Material studied: BRASIL. Rio de Janeiro: Rio de Janeiro, Camorim Reservoir, 20-V-1989, M. Menezes s.n. (R180714).

Registered from Hungary and Slovakia. New to Brazil. The species was found in the plankton of Camorim Reservoir.

Phacotaceae

Pteromonas Seligo

Pteromonas pseudoangulosa L.S. Peterfi, Strudii si cercet. biol. ser. Bot. 17: 272, pl. 1, fig. 18-19. 1965.

Figures 68-83

Cells 12-25 µm long, 10-13 µm broad, in front view bell-shaped, outline irregular, poles truncate, sometimes posterior end rounded. Cell wall composed of 2 overlapping halves, broadly elliptical or slightly hexagonal in lateral view, sides with concave depressions, oblong, elliptical or hexagonal in apical view, rarely quadrangular, sides straight or 1 or both sides with concave depressions, 2 colorless, short, longitudinal wing-like projections on each valve half, sigmoid in apical view. Protoplast 8-12 µm long, 5-10 µm broad, 1-1.5 µm from outer membrane. Chloroplast cup-shaped, smooth, basal thickening taking almost ½ of protoplast, pyrenoid 1, spherical, usually basal or lateral, sometimes 2-5 irregularly distributed. Nucleus central. Stigma elliptical, at the upper portion of cell, ca. 2 µm long. Contractile vacuoles 2, apical. Flagella 1-2 times the cell length. Asexual reproduction while actively motile, by division into 4 daughter cells.

Material studied: BRASIL. Rio de Janeiro: Rio de Janeiro, unammed oxbow pond, 30-IV-1990, M. Menezes & L H.S. Silva s.n. (R173160); the same, 30-IV-1990, M. Menezes & L.H.S. Silva s.n. (R173690).

Specimens from the state of Rio de Janeiro showed variation in cell shape that partially agreed with the one registered by Peterfi (1965, 1968) for P. pseudoangulosa L.S. Peterfi. Some specimens resembled those of P. angulosa Lemm. in having one or both sides of the cell with a median concave depression (figures 71, 77-78). Some other ones were similar to P. cordiformis

Lemm. in having a flagellar tube (figures 80-81). In all individuals examined variation was detected in the number of pyrenoids, from one to five, as well as in their location in the cell.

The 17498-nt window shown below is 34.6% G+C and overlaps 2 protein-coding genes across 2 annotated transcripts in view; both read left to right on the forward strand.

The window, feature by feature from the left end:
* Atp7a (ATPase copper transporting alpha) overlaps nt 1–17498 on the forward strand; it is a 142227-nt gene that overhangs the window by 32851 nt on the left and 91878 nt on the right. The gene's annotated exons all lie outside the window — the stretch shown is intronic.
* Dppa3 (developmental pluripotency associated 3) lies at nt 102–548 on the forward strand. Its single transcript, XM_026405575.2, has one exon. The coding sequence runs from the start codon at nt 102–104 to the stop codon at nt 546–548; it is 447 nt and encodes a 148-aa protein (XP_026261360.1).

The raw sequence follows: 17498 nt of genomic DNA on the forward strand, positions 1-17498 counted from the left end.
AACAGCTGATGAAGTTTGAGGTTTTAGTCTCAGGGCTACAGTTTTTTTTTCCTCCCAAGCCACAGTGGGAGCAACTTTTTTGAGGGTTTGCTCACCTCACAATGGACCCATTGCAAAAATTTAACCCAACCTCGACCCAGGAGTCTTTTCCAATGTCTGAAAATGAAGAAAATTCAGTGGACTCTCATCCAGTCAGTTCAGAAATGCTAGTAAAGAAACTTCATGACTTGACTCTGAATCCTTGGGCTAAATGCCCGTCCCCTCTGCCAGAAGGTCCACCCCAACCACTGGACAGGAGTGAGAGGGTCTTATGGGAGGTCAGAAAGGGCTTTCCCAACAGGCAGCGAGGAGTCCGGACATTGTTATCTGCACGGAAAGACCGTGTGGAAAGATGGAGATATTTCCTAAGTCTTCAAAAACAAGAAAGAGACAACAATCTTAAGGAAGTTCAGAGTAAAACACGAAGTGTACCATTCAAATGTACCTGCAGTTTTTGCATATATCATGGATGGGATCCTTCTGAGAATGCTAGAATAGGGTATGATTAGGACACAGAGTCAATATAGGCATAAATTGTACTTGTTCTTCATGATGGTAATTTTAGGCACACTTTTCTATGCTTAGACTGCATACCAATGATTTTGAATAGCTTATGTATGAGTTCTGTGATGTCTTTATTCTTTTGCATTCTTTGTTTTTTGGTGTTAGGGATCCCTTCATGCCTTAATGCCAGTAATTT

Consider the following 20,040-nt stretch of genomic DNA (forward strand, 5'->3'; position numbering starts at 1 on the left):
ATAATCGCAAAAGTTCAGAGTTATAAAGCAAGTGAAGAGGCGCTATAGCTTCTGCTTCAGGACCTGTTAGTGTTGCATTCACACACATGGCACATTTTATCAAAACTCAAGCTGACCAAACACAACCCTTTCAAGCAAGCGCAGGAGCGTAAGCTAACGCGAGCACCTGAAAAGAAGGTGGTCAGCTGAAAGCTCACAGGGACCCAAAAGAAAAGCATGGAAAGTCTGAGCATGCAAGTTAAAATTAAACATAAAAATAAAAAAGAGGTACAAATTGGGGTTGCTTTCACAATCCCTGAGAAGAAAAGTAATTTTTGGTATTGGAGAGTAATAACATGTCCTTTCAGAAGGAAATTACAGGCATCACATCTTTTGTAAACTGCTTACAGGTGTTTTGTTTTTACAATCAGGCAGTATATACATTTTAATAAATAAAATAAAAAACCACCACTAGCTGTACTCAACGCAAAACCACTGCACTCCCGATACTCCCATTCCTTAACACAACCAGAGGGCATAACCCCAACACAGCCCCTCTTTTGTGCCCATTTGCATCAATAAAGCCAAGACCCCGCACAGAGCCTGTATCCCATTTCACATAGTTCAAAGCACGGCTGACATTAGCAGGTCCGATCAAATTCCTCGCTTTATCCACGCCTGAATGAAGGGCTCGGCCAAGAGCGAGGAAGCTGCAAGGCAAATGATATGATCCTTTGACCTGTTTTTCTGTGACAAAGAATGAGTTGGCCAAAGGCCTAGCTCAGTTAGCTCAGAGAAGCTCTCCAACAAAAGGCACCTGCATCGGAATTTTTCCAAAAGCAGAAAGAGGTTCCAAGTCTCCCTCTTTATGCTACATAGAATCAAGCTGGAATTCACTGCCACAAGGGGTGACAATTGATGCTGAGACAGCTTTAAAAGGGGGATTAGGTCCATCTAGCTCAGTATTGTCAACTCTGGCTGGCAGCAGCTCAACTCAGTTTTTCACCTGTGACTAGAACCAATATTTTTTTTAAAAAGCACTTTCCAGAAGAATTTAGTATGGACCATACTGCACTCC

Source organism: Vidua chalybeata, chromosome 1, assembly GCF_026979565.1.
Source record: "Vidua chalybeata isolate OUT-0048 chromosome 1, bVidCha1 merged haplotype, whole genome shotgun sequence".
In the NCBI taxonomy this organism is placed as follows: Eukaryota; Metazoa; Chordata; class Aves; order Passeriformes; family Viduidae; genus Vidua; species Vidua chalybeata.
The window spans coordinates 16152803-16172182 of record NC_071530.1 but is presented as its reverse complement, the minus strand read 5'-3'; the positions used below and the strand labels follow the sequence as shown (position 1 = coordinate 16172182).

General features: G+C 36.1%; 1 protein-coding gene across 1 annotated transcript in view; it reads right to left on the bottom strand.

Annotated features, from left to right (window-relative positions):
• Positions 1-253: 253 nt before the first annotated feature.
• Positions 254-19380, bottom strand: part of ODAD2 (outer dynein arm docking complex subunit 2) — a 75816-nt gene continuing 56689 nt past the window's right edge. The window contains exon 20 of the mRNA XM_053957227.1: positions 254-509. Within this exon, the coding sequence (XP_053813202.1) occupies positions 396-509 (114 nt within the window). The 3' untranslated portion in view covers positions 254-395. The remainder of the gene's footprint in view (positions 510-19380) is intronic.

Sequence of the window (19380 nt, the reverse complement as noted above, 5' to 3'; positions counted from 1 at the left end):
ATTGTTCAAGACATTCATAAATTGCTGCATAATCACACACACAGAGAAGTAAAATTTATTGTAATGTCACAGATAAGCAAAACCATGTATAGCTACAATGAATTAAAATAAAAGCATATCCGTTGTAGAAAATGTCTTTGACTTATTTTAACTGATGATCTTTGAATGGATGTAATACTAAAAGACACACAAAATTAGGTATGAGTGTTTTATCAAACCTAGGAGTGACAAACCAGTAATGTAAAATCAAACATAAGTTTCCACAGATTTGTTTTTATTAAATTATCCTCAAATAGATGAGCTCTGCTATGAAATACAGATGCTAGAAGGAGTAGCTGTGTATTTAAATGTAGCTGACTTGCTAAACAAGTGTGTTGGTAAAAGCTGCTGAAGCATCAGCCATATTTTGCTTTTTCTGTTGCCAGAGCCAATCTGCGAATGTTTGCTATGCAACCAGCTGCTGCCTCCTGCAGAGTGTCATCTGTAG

After fixation, some cells showed wall surface somewhat waved (figure 82) that, when the specimens had two or more pyrenoids, were very much similar to those of P. aequiciliata (Gicklhom) Bourr.

Reported from Rumania. New to Brazil. Pteromomonas pseudoangulosa was found in plankton and metaphyton samples from a roadside oxbow pond.

Volvocales

Goniaceae

Gonium O.F. Müller

Gonium formosum Pascher in Pascher, Süsswasserfl. Deutschl. 4: 418. 1927.

Figures 84-85

Vegetative colonies, ca. 60 µm long, ca. 60 µm broad, quadrangular, 16-celled. Cells 10-11 µm long, 9-10.5 µm broad, ovoid, connecting processes almost 2/3 of cell length. Chloroplast cup-shaped, smooth, basal thickening taking more than half of cell, pyrenoids 1-2, spherical, basal. Stigma globose. Contractile vacuoles 2, apical. Flagella homodynamic, 2 times as long as the cell.

Material studied: BRASIL. Rio de Janeiro: Rio de Janeiro, Camorim Reservoir, 29-IX-1988, M. Menezes & A.M. Werneck s.n. (R172159); the same, 19-V-1990, A.M. Werneck s.n. (R173695); the same, 27-VIII-1990, M. Menezes s.n. (R173754); Lagoinha, 27-XII-1989, M. Menezes & I.S. Nogueira s.n. (R173657); unammed oxbow pond, 30-IV-1990, M. Menezes & L.H.S. Silva s.n. (R173160); the same, 30-IV-1990, M. Menezes & L.H.S. Silva s.n. (R173691).

Reported from Hungary and North America. In Brazil it was previously reported for the state of Rio Grande do Sul (Francheschini 1992). This species was found in the plankton from Camorim Reservoir, and in the sediment of the unnamed roadside oxbow pond.